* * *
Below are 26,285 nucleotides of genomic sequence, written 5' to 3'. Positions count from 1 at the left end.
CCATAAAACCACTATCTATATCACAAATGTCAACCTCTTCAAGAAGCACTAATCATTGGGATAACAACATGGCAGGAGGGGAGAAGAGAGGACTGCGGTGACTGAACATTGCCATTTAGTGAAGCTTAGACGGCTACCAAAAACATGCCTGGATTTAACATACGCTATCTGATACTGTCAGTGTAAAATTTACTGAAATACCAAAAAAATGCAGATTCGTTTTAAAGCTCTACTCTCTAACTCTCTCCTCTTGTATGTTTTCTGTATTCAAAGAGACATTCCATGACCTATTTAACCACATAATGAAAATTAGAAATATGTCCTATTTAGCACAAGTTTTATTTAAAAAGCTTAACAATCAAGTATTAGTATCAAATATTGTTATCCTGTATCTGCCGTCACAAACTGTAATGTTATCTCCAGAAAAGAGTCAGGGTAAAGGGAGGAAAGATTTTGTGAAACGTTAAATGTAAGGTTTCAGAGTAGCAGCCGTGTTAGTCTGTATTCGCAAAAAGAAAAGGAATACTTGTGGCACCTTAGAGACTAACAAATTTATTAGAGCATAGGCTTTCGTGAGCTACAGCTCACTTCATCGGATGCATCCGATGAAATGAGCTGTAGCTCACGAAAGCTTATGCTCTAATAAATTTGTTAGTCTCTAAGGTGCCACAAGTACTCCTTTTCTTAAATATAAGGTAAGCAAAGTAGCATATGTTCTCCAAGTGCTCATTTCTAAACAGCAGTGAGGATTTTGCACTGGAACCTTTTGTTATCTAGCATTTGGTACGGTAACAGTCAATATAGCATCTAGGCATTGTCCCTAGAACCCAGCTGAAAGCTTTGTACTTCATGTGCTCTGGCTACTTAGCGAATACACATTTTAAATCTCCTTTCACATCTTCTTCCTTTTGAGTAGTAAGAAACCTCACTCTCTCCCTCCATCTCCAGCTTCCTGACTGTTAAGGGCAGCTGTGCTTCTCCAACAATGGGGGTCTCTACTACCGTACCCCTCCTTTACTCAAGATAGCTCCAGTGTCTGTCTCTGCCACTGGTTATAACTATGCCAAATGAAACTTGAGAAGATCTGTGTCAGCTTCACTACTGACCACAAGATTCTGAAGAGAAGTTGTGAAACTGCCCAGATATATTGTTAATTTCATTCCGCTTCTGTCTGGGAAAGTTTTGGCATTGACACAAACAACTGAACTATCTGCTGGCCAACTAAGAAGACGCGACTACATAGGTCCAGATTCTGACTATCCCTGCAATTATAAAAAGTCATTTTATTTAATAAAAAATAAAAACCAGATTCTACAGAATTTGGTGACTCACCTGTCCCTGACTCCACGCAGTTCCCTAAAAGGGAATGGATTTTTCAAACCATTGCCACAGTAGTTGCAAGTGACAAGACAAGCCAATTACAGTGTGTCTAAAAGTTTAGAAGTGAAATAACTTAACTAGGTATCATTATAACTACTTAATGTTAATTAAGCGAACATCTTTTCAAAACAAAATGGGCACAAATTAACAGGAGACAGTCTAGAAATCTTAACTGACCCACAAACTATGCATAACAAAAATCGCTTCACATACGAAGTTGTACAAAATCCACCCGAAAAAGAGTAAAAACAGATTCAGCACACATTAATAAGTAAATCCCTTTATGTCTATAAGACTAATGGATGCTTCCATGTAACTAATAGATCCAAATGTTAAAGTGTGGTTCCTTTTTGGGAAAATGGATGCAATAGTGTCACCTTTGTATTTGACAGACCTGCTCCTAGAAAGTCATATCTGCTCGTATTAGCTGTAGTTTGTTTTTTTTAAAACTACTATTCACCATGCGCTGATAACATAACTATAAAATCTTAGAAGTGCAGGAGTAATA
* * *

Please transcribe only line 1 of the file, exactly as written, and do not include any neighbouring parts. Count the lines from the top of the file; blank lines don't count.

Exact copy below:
Below are 26,285 nucleotides of genomic sequence, written 5' to 3'. Positions count from 1 at the left end.